We've had some people who've come in from other industries, some CIOs, CTOs, who are actually with healthcare organizations today. And it's interesting to have the conversation around. What did you bring over? Like what, what thoughts, what ideas, when you came into healthcare, did you look at and say yes specifically?
I could, I could bring these kinds of things over because I think it will, smooth out this experience that we're having in a certain area. .
Yeah. A number of things I'm trying to, think about if one rises to the top. It is probably the concept of abstraction. And I'll, unpack that a little bit.
I, think what I've seen , in a lot of healthcare, and not just healthcare, but certainly healthcare is a lot of the technology in the. Solutions that are at play are embedded and built for a specific thing that, you know, had , a set of rules and wanted to work a certain way and, , it was automated and done, you know, done well and automated really well, but really a single pointed solution as opposed to taking these sort of abstracted concepts out and building them so that they can.
be Reused by a number of different components of the business and enhanced and been made more flexible and put on infrastructure that supports it so that, signify, as I said, is a number of different components, use a lot of the same common frameworks and abstractions that drive technology, that drive the business forward by using technology.
And I, I was surprised at how new that felt, in, healthcare where there's a lot of point hard coded point solutions. I, I mean, I can go into more detail. Was that
No, no, no. I, that's the, don't, don't wanna geek out with you. But I remember when I came into healthcare and I started talking about service oriented architecture, and people were looking at me like I had a third eye and I'm like, okay, how do I make this.
I mean, that was back in the day, but essentially what was happening is you end up with these systems that calcify over time. It's just exactly right. They were great at one point, and they don't move as you go forward.
Plus the, data gets locked up in various systems making it harder. One of the challenges that signify decided to address was really care everywhere, care where people wanted to receive care. There's certain technology challenges along with that as well. Can you talk about those a little bit?
Yeah, absolutely. It's like, you know, perfectly related, which is, there's a huge part of signify, there's massive part of delivering care where folks are at. And for your listeners, signify meets folks in their homes across, all 50 states at scale, across America.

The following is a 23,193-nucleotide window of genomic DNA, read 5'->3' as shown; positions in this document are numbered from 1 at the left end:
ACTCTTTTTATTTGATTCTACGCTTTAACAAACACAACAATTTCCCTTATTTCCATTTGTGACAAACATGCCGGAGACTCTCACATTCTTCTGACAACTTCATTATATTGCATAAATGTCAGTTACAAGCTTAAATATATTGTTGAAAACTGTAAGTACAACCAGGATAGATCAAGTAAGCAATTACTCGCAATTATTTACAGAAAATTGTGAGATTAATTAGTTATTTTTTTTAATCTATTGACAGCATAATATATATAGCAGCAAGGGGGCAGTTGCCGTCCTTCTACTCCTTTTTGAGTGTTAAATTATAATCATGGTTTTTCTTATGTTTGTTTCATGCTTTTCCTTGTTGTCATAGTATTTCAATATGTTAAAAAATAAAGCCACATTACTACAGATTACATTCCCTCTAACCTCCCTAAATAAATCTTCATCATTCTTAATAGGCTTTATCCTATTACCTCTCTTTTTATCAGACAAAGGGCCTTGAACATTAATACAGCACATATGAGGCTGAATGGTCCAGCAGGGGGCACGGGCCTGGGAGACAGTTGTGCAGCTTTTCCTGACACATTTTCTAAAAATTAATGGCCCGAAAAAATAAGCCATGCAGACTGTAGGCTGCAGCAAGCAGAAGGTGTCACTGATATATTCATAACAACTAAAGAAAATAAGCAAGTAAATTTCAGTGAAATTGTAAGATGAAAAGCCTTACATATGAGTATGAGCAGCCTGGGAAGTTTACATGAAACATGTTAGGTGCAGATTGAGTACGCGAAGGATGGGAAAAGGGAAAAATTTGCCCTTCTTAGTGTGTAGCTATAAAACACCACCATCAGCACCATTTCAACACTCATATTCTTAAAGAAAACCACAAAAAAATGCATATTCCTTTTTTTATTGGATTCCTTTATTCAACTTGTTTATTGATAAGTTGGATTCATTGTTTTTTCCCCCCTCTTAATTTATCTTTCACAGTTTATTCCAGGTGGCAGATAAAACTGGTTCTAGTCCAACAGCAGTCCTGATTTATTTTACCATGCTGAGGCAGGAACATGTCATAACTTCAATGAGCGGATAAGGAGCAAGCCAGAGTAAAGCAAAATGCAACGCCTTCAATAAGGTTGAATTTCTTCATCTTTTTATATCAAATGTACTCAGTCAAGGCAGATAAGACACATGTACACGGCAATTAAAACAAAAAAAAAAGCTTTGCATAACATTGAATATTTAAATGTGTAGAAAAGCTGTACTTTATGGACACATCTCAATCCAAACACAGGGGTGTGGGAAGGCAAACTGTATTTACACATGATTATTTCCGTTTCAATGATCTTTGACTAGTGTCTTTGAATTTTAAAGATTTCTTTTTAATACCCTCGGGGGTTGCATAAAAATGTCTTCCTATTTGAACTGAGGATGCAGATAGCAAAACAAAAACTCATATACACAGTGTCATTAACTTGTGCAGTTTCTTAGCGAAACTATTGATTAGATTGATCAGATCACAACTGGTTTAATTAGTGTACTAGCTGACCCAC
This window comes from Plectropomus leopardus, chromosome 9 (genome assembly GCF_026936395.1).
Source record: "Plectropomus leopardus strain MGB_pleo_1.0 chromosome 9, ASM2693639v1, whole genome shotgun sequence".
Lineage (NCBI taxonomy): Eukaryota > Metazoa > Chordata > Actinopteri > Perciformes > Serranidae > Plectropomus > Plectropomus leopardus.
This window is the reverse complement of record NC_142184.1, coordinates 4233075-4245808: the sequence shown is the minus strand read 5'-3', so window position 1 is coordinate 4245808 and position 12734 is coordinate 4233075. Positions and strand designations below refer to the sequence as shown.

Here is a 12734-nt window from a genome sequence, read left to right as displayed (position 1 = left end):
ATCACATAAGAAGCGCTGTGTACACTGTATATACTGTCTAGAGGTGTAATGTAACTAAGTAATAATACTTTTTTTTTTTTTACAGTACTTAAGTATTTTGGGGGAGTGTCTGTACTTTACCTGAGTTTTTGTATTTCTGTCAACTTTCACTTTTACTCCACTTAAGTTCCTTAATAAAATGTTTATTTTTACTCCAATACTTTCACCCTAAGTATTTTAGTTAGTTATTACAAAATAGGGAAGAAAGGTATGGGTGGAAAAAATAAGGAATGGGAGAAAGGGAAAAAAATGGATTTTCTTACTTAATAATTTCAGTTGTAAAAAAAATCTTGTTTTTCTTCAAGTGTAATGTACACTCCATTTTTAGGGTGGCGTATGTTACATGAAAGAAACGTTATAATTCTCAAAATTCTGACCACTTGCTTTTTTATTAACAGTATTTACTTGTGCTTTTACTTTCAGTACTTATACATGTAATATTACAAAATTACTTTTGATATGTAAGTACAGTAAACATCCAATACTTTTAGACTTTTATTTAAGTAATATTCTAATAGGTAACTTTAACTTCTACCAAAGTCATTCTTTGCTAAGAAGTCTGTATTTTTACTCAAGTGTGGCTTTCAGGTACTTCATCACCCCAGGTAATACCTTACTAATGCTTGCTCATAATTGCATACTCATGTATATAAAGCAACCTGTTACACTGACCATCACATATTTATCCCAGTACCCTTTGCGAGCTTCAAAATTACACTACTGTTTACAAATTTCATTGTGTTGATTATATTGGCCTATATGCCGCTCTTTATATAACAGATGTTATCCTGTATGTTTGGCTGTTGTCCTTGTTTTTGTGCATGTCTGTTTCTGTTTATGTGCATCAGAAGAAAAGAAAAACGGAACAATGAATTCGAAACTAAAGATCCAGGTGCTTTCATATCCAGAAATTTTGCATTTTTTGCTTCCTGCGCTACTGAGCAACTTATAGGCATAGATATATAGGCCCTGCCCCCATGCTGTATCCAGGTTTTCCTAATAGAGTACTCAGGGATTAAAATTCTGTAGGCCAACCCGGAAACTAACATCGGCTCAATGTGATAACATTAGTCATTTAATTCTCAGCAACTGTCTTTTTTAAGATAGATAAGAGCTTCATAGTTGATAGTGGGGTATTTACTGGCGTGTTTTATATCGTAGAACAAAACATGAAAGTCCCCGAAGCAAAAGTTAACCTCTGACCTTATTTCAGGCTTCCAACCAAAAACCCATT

There's huge aspects of the technology that drives that, that have nothing to do with healthcare, that are supply chain logistics, marketplace driven supply and demand algorithms and data science that are matching that are just more like, Uber like models or these, these large, sophisticated marketplaces that can, match capacity with supply and with demand, and really do that elegantly and do that to support a, number of different types of interactions, in the home.
And so, looking at technology, looking at the, the basis that you need to jump off from that as not a cost center, but frankly a huge opportunity for, Revenue growth and delivering care and building out that infrastructure is ingrained in the ethos of signify and, really supports a ton of that work.
And then you jump off of that big foundation to a lot of the clinical stuff we do when we're in the home. But, when our, provider walks through the door to get them to that threshold. When they start , to give care is just a ton of , technology. Really fascinating complexities that technology is solving at scale.
And I think having that mindset that it's not all healthcare and that's okay. There's a really, really healthcare piece. And then there's pieces that we wanna look outwards and look at best practices from an infrastructure standpoint, from a, how we've solved the nearest neighbor problem. And really bringing that.
in And then letting the healthcare piece, kick in and being okay with that. I think has driven a lot of our success. 📍
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📍 so you guys are looking at more than just the clinical side. You're looking at the social determinants side, the behavioral side , and those kinds of things with, or you're bringing that data together as well.
Yes, absolutely. And, to your earlier question, that sort of speaks to the, things that signify has under one roof. So not only do we have all the logistics and that, marketplace that I was talking about, about managing, doctors out across America but we also have the ability then to connect what happens after that.
So not only do they come and The care necessary. But what happens next? What happens after that? And how do we then build the, care coordination aspects that continue to drive, you know, drive that forward and do that under a number of different payment schemes and do that to support fee for service where it makes sense, but try to move folks to value-based care where we can with all of those tools under our arsenal.
Are you guys doing anything with internet of Things and those kinds of things in the home?
Yeah. Yeah. No, it's a great question. We continue to watch it, that's for sure. We continue to watch it and we support it. We have investments in a number of companies we've partnered and.